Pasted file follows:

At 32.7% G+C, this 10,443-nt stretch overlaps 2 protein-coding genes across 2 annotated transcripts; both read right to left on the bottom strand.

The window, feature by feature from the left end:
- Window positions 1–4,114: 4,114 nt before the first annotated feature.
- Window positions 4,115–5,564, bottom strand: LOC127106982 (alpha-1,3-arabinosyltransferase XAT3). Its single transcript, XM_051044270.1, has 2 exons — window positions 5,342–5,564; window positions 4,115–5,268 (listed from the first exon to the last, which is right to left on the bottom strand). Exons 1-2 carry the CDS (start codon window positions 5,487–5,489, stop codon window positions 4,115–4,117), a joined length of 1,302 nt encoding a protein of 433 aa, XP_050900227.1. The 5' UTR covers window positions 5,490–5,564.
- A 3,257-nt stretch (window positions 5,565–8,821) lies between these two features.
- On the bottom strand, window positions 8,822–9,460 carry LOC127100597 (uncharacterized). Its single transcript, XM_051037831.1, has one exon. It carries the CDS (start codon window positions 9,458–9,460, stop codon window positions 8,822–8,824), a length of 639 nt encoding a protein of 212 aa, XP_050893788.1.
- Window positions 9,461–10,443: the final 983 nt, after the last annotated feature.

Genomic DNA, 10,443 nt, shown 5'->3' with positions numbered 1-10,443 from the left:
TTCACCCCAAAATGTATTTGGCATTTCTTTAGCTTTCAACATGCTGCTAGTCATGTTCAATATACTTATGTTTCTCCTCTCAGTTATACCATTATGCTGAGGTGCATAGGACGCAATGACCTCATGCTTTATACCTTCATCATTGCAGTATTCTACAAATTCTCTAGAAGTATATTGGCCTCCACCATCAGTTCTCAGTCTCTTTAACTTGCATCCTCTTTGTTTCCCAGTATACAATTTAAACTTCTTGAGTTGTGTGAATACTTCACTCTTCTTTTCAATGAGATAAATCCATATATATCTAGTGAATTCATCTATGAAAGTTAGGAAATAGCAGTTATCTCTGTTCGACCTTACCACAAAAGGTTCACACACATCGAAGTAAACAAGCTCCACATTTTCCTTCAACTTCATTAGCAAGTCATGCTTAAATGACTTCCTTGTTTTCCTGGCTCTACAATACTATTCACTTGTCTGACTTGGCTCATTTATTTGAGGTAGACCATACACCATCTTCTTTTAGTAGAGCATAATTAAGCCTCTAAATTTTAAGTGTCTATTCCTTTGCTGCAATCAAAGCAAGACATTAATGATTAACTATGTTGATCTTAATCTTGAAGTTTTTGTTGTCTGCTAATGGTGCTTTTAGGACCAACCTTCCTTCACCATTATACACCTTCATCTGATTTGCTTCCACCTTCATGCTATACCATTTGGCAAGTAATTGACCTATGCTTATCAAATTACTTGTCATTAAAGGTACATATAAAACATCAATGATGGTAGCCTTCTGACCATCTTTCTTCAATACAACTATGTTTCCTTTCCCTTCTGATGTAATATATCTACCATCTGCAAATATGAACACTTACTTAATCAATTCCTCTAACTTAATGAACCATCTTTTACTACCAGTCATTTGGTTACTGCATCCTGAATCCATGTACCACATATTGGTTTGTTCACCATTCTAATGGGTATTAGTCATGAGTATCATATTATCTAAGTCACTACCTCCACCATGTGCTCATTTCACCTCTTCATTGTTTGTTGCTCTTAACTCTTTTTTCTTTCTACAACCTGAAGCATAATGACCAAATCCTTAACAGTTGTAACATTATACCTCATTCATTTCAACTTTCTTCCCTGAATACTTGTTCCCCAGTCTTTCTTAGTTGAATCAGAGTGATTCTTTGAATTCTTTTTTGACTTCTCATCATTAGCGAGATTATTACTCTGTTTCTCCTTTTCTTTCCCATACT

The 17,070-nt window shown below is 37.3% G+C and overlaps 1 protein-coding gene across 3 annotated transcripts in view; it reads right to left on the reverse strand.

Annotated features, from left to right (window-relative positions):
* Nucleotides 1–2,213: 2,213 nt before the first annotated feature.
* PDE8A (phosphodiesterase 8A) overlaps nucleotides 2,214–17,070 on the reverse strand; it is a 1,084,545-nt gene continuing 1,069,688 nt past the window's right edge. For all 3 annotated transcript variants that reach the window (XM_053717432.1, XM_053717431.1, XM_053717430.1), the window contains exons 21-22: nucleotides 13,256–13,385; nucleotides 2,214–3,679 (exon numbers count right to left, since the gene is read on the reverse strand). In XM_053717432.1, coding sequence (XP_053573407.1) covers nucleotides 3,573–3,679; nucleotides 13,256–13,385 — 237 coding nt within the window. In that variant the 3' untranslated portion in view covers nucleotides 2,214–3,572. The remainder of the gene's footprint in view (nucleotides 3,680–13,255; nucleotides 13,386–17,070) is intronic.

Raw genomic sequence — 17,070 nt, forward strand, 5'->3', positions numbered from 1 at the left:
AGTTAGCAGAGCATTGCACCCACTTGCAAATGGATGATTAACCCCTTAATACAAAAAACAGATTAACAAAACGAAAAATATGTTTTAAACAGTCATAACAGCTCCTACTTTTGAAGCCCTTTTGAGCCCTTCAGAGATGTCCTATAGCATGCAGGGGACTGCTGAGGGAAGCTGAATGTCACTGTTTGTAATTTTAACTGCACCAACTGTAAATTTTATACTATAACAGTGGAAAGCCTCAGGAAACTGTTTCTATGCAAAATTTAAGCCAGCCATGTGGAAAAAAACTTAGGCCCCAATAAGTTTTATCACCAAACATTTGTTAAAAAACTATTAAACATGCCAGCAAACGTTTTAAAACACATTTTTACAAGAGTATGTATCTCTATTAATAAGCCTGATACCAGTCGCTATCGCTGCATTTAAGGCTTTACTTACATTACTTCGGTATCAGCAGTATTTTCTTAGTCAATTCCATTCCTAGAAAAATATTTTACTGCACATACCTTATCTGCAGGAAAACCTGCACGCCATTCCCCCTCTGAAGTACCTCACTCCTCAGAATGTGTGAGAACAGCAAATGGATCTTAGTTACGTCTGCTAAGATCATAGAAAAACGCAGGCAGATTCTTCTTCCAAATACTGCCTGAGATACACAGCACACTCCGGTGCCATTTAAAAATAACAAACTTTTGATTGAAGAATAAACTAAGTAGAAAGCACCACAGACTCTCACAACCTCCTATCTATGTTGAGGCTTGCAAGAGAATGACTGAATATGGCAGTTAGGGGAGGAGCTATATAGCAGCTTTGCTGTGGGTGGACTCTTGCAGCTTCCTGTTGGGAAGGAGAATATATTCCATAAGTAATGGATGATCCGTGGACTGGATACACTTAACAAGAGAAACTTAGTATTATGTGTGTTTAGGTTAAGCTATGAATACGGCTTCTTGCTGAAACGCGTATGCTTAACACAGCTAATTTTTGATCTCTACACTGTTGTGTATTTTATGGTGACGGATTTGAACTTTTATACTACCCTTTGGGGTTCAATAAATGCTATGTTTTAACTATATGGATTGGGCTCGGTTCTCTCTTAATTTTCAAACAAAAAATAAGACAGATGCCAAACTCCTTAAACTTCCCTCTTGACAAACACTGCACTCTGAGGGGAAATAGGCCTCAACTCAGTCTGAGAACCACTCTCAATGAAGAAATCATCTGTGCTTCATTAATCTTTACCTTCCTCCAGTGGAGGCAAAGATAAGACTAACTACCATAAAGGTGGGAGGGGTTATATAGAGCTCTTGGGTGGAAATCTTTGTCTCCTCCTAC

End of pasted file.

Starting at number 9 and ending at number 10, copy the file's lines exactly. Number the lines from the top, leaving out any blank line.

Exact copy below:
TTCACCCCAAAATGTATTTGGCATTTCTTTAGCTTTCAACATGCTGCTAGTCATGTTCAATATACTTATGTTTCTCCTCTCAGTTATACCATTATGCTGAGGTGCATAGGACGCAATGACCTCATGCTTTATACCTTCATCATTGCAGTATTCTACAAATTCTCTAGAAGTATATTGGCCTCCACCATCAGTTCTCAGTCTCTTTAACTTGCATCCTCTTTGTTTCCCAGTATACAATTTAAACTTCTTGAGTTGTGTGAATACTTCACTCTTCTTTTCAATGAGATAAATCCATATATATCTAGTGAATTCATCTATGAAAGTTAGGAAATAGCAGTTATCTCTGTTCGACCTTACCACAAAAGGTTCACACACATCGAAGTAAACAAGCTCCACATTTTCCTTCAACTTCATTAGCAAGTCATGCTTAAATGACTTCCTTGTTTTCCTGGCTCTACAATACTATTCACTTGTCTGACTTGGCTCATTTATTTGAGGTAGACCATACACCATCTTCTTTTAGTAGAGCATAATTAAGCCTCTAAATTTTAAGTGTCTATTCCTTTGCTGCAATCAAAGCAAGACATTAATGATTAACTATGTTGATCTTAATCTTGAAGTTTTTGTTGTCTGCTAATGGTGCTTTTAGGACCAACCTTCCTTCACCATTATACACCTTCATCTGATTTGCTTCCACCTTCATGCTATACCATTTGGCAAGTAATTGACCTATGCTTATCAAATTACTTGTCATTAAAGGTACATATAAAACATCAATGATGGTAGCCTTCTGACCATCTTTCTTCAATACAACTATGTTTCCTTTCCCTTCTGATGTAATATATCTACCATCTGCAAATATGAACACTTACTTAATCAATTCCTCTAACTTAATGAACCATCTTTTACTACCAGTCATTTGGTTACTGCATCCTGAATCCATGTACCACATATTGGTTTGTTCACCATTCTAATGGGTATTAGTCATGAGTATCATATTATCTAAGTCACTACCTCCACCATGTGCTCATTTCACCTCTTCATTGTTTGTTGCTCTTAACTCTTTTTTCTTTCTACAACCTGAAGCATAATGACCAAATCCTTAACAGTTGTAACATTATACCTCATTCATTTCAACTTTCTTCCCTGAATACTTGTTCCCCAGTCTTTCTTAGTTGAATCAGAGTGATTCTTTGAATTCTTTTTTGACTTCTCATCATTAGCGAGATTATTACTCTGTTTCTCCTTTTCTTTCCCATACT

The 17,070-nt window shown below is 37.3% G+C and overlaps 1 protein-coding gene across 3 annotated transcripts in view; it reads right to left on the reverse strand.